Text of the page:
2.  Basal cell and squamous cell carcinoma are considered non-melanoma skin cancers. Read about them here at Web MD. While they are skin cancers, they do not turn into melanoma.
  3. Cancer resources for skin related disease can be found in online resources such as the American Academy of Dermatology Association. The photos may help but don’t let that be your guide. Like the shirt that you bought online that turned out to be a completely different color, your skin cancer may not look like digital photos.Be wise and see a dermatologist in person.
  4.  Depending on the staging, melanoma is not a quick surgical removal. Possibilities include excision, plastic surgery, nuclear dyes (the most painful thing ever) to find lymph node drainage, radiation, and a plethora of scans and tests.
  5. Pay attention to the UV Index – the sun is powerful!

And Here It Is…The REAL Breaking News!

   6. Melanoma does NOT react positively in chemo treatment.

Yeah, that’s the big news. it may be used to relieve symptoms of this aggressive disease, most commonly for Stage IV patients. Cancer treatment is equated to chemotherapy and guess what? That’s not always true! I’ve had people say things like:

  • “Wow! You must be getting a light dose. You haven’t lost your hair”
  • “You look really healthy compared to other people I know who’ve been on chemo”
  • “Why are you fatigued if you’re not receiving chemotherapy?”

My cancer-related fatigue is from a clinical trial that I participate in and I receive the drug Yervoy. The study compares Yervoy to other drugs such as Keytruda used for metastatic melanoma. At this time, there is no cure for melanoma and I hope that in participating in this immunotherapy research, that someday there will be a drug or series of drugs that can reduce the death rate for others, and not be filled with risks and side effects.

Visually, I do look like myself and I believe I will heal. Fatigue is intense at times; not that I need to nap but I feel like the a horse pulling thousand pound weights most days. Aches are challenging me more over time, and I’ve been offered steroids to alleviate the pain. I’m not ready to put more drugs into this soupy/saucy mix but I’m close.

Every day is a great day. I only mention some of the melanoma cancer tips because there are many misconceptions. There’s a lot going on inside some of us though it may not show! I’ve learned to not judge a book by it’s cover in a medical sense now that I have medical turmoil within. Inspiration also comes from within, so look beyond all the cancer craziness, find your courage, and bring that to the surface and let it shine! #melanomatheskin #getnaked #melanoma #cancer #yervoy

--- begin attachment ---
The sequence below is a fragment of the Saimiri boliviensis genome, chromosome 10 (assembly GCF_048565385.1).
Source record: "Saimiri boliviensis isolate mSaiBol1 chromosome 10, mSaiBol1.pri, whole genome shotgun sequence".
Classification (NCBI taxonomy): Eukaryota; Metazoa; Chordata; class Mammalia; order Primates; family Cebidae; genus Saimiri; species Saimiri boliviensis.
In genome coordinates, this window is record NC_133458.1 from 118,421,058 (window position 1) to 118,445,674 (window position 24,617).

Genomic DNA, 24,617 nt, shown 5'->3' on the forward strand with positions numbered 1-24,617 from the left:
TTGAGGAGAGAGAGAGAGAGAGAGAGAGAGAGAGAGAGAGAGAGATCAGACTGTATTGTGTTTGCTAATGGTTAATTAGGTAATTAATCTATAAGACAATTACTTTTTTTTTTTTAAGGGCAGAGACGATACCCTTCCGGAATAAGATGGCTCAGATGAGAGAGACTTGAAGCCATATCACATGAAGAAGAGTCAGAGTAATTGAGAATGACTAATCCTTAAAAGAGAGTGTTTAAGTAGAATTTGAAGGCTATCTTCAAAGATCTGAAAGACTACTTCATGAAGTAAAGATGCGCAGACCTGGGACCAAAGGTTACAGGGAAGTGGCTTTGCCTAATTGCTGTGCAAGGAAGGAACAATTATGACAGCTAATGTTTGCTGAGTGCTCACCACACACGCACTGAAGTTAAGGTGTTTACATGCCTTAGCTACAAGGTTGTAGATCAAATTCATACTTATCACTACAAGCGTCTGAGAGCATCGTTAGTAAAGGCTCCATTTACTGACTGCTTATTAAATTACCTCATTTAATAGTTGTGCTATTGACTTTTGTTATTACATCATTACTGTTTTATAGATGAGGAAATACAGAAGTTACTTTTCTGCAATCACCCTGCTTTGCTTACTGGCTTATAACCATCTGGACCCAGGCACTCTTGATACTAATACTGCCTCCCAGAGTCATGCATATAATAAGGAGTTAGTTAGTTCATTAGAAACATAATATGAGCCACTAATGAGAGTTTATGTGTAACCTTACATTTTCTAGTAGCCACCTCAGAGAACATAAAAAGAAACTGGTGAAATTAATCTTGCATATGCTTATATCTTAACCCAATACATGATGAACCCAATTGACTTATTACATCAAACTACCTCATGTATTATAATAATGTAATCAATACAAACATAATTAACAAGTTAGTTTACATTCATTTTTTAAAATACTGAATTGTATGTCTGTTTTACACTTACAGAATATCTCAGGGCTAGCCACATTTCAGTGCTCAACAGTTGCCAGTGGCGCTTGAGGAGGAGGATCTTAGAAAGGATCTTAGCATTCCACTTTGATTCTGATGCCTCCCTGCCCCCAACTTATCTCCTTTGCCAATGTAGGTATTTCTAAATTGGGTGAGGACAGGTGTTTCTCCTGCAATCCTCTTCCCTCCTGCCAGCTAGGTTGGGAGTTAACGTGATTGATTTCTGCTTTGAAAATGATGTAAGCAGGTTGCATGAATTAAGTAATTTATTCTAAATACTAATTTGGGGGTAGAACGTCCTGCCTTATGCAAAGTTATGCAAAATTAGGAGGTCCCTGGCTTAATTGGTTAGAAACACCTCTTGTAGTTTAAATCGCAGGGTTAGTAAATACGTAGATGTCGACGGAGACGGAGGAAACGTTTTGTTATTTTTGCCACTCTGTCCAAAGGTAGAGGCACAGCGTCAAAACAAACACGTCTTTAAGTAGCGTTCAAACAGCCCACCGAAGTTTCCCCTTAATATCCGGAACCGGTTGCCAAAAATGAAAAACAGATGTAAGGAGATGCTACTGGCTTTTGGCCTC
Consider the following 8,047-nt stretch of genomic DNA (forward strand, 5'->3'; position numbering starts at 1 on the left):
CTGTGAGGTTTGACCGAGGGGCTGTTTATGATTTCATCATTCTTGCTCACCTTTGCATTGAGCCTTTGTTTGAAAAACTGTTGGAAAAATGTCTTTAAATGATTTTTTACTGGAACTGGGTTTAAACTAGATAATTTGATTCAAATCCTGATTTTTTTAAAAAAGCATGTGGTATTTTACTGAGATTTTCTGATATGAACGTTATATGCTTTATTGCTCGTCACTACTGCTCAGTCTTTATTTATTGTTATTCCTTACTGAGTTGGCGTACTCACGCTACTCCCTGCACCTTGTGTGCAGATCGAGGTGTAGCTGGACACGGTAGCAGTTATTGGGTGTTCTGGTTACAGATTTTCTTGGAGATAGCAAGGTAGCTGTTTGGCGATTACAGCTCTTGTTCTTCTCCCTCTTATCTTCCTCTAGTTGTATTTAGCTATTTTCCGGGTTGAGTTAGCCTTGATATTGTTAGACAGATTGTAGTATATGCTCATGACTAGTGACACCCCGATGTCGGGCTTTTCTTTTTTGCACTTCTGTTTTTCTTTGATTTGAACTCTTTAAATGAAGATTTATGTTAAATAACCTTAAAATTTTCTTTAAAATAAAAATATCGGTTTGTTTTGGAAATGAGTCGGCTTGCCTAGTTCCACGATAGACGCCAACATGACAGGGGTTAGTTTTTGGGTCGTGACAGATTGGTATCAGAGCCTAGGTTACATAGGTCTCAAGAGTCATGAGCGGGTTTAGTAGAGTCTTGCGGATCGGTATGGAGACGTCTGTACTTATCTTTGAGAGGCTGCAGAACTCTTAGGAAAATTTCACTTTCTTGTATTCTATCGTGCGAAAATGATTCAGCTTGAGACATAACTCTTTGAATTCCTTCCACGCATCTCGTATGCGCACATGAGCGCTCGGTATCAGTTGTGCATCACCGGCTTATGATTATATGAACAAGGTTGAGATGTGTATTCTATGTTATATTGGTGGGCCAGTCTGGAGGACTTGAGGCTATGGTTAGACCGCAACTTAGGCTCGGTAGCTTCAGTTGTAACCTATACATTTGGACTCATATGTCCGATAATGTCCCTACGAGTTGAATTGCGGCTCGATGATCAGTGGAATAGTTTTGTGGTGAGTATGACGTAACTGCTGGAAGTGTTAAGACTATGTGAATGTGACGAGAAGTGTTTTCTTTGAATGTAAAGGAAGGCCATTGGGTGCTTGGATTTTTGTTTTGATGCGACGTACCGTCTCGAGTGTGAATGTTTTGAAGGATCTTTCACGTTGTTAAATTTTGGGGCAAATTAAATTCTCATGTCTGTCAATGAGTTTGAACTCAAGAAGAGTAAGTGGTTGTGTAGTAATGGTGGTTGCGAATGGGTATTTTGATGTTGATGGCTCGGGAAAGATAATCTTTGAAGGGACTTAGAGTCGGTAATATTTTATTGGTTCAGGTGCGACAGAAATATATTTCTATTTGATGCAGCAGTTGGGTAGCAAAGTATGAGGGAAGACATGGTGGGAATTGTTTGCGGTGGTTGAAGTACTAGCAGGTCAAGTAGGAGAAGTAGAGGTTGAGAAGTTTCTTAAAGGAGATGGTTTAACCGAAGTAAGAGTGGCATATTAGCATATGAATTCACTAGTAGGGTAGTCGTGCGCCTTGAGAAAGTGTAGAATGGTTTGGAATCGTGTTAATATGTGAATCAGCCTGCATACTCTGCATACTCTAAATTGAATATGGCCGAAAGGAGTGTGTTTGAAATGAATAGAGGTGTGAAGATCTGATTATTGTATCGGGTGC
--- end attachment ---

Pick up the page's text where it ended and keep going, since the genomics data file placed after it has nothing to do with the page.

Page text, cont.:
Thanks for signing up and please do share your thoughts as this is how we learn, grow, and find hope!

We can-cer vive!

Janis

 

 

Flag Day and Looking for My Delete Button

sky flags usa blue sky

Old Glory

We all know Betsy Ross may have made the first American flag, and that the current flag represents the 13 original colonies in its blue and white stripes with 50 stars symbolizing the states. Proudly display the American flag on#flagday June 14th.

So Where Is That Delete Button?

But…how many of you know that the U.S. Flag Day is also Julie Petrowski’s birthday? I met Julie the year we moved back to Minnesota. I was in 6th grade and honestly,  I don’t know if she was in my grade, what she looked like, or anything much.  We were neighbors and friends; my first ever snowmobile ride was with Julie and her Dad, she was in my Girl Scout troop. That’s the full sum of what I remember about Julie Petrowski, in part because being a military family we again transferred after a 9 month stint in the Midwest.

Julie is a brief snapshot of my past and non-essential information. So, tell me why can’t I purge Julie from my database of useless information? No offense, Julie, but you probably don’t even remember me at all! I don’t have #bigdata space in my brain and there seems to be a lot of stuff that could go.

The Mystery of History

Sure, we remember our global history, our medical history, our career history, our family history.  I try not to dwell on the cancer “stuff”, but often need to retrieve it for medical professionals.  Again, this is a great time to refer to my medical notebook.  I have the ability to put some of the important stuff in the back of my mind.  It seems like a great storage closet until I need it again and then, whoa, where is that?

Thoughts can be wonderful, thoughts can be detrimental. Like I don’t need to ponder my melanoma history, that exact moment that the sun niched out a few facial cells to wait, in hiding.  Consideration of whether this happened as a child, a teen, or an adult is irrelevant.  More importantly, what am I doing to be present, right now? Scurry the counter-productive thoughts away!

The Evils of Retrieval